R&D Rules Being Finalized. The Internal Revenue Service is finalizing new rules that would lift restrictions on the types of activities that qualify for tax breaks for business research and development — which, according to a Washington Post report, could translate to “hundreds of millions of dollars in fresh savings” for large and small businesses. The R&D tax credit expired at the end of 2013, but is widely expected to be renewed retroactively with bipartisan support in both houses of Congress and the administration. Read the full article here.
Comments Abound. The Internal Revenue Service has received more than 19,000 comments so far on proposed rules governing the political activity of “social welfare groups” that claim tax-exempt status under Section 501(c)(4) of the Internal Revenue Code. The rules are an attempt to limit the kinds of political activity a group can engage in without jeopardizing its tax-exempt status, but opponents say the rules are an attack on free speech and will provoke court challenges if finalized as is. Comments must be received by Feb. 27. The proposed rules and comments are here.
COURTS & LEISURE
Severance Pay Subject to FICA Taxes? Last Tuesday, the U.S. Supreme Court heard oral arguments in a case between a bankrupt retail chain and the federal government over whether severance payments the chain paid to its terminated employees are taxable under the Federal Insurance Contributions Act (FICA), commonly referred to as “payroll taxes.”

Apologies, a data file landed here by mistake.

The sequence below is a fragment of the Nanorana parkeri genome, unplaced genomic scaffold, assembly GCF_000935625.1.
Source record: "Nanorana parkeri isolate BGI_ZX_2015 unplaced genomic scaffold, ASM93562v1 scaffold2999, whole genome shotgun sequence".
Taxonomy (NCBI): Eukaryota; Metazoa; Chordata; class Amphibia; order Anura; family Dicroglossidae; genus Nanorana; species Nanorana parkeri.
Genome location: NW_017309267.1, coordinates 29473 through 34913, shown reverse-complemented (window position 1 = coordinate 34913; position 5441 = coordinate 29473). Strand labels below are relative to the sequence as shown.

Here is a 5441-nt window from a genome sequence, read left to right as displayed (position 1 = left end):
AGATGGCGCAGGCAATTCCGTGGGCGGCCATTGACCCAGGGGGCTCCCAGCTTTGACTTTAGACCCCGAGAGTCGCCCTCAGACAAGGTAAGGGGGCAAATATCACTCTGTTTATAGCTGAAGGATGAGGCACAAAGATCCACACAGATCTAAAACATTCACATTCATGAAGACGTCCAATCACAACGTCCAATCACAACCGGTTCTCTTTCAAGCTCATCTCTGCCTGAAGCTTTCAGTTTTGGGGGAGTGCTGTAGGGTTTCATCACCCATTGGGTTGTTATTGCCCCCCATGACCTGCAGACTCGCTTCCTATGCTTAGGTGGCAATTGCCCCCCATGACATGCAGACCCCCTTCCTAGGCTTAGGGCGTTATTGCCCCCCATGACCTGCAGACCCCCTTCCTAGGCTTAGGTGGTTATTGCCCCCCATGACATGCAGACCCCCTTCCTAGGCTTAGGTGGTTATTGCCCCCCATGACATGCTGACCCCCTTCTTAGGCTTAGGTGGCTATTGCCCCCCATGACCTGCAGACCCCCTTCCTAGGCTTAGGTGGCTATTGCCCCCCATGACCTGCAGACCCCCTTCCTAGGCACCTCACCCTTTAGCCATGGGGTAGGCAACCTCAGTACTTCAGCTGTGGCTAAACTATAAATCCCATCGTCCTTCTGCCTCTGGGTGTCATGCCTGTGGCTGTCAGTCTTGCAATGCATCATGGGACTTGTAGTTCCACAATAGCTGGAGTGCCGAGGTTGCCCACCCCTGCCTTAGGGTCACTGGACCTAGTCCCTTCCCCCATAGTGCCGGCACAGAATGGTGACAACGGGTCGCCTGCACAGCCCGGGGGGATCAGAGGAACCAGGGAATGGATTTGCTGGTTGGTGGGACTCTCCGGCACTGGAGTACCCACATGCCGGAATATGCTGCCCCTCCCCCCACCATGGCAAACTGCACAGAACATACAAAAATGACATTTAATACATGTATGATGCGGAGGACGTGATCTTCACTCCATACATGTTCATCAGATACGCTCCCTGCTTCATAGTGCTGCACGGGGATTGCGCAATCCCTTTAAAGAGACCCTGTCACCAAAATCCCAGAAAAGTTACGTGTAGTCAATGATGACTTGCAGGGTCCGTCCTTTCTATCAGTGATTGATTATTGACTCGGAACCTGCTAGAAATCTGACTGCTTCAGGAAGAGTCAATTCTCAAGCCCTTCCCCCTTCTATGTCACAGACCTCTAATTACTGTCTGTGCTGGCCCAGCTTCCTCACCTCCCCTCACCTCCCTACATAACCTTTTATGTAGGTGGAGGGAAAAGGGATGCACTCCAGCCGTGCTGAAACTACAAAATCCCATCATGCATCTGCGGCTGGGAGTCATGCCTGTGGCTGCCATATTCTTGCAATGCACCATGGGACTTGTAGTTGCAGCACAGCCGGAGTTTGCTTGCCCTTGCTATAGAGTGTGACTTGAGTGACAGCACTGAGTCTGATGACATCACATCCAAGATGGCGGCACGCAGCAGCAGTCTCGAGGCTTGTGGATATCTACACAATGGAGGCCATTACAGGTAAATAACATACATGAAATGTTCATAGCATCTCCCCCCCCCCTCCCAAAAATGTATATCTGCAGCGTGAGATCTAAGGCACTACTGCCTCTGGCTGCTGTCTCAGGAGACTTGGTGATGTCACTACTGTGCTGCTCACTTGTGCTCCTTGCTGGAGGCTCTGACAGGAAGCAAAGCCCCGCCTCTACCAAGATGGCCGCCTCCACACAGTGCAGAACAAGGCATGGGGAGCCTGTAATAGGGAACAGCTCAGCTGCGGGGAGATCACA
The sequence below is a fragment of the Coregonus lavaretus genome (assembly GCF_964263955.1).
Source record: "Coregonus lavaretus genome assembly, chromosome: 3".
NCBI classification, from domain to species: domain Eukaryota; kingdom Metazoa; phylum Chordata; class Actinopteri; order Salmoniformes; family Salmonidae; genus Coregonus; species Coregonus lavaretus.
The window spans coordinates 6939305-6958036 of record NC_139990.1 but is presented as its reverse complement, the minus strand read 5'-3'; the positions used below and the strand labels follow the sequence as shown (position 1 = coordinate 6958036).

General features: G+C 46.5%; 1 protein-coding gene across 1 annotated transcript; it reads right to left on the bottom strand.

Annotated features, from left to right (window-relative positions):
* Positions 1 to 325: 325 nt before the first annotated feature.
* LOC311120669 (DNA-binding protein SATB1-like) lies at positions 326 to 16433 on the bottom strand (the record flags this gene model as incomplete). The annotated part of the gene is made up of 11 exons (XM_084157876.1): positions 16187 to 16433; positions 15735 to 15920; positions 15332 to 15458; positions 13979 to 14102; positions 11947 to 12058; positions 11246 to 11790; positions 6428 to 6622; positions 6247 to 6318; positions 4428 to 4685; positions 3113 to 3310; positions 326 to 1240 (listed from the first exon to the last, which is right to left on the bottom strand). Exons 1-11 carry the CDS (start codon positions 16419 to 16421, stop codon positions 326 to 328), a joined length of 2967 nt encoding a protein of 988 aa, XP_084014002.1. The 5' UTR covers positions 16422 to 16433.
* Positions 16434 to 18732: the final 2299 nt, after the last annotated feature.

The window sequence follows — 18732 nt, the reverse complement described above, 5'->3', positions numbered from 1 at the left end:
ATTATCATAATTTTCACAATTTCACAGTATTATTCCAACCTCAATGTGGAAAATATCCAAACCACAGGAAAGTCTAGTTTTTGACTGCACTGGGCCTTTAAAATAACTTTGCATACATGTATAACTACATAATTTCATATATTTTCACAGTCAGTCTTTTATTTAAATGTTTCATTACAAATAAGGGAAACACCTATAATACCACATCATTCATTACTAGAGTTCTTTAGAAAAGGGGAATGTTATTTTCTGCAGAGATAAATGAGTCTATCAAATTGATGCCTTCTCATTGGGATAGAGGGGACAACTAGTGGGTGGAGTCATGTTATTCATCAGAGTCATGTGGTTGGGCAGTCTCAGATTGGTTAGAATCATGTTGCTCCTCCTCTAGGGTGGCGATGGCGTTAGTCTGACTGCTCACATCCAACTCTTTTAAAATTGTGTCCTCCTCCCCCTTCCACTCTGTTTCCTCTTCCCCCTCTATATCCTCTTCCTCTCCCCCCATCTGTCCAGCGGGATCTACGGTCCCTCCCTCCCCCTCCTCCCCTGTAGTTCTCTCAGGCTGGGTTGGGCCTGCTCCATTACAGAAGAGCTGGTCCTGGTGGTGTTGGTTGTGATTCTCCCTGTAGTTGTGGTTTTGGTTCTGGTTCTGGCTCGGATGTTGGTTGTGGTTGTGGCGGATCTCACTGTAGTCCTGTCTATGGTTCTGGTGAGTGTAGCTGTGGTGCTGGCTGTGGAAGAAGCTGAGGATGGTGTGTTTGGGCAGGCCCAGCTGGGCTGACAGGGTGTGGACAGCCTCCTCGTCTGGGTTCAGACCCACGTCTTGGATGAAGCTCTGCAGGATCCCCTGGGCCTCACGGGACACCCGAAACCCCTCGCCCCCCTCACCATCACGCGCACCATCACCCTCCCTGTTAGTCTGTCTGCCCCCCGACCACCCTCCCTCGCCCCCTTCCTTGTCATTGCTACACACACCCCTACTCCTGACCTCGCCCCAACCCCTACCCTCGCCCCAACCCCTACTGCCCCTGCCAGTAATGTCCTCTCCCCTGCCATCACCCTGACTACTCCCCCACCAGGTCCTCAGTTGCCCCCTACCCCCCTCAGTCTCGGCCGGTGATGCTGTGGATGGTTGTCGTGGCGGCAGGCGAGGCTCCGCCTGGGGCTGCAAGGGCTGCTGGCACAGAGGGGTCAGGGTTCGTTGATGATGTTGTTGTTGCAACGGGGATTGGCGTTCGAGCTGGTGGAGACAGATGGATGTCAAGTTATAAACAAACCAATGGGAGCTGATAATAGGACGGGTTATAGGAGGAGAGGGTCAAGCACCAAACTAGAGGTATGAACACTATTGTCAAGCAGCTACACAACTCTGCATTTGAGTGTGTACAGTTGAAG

The justices appeared to side with the government in United States v. Quality Stores, Inc., and many court watchers expect the Court to reverse the 6th Circuit’s ruling, which held that severance payments are not “wages” subject to FICA taxes.
A Bad Case of ‘Jock Tax.’ New Jersey is gearing up to host this year’s Super Bowl … and add a nice chunk of change to its state coffers. According to the Washington Post, “New Jersey is one of a handful of states that levies a so-called ‘jock tax’ — a tax on any out-of-state athlete who plays a game in the Garden State. The tax hits every member of a professional sports team’s roster, regardless of whether they actually take the field, as well as the broadcasters who call the games. Players will be taxed at a rate of 8.97 percent of the salaries they earn for each day in the state. Bonuses for winning championships are subject to taxes too.” Read the full article here.
The Debt Limit. Expect to see Washington’s focus shift to the impending debt limit. House Republicans will use their retreat this week to build consensus on what they will seek from Democrats in return for a hike on the nation’s borrowing limit. Possibilities include repeal of certain Obamacare provisions relating to insurance companies and green-lighting the Keystone XL pipeline.
Treasury Secretary Jack Lew recently told congressional leaders that they will need to pass a debt limit increase by late February in order to avoid a potential default on the nation’s bills — a few weeks earlier than was previously projected. Lew urged lawmakers to address the limit by Feb. 7 to avoid disruptions to the economy and financial markets. Another short-term extension is possible to allow further negotiations. Stay tuned.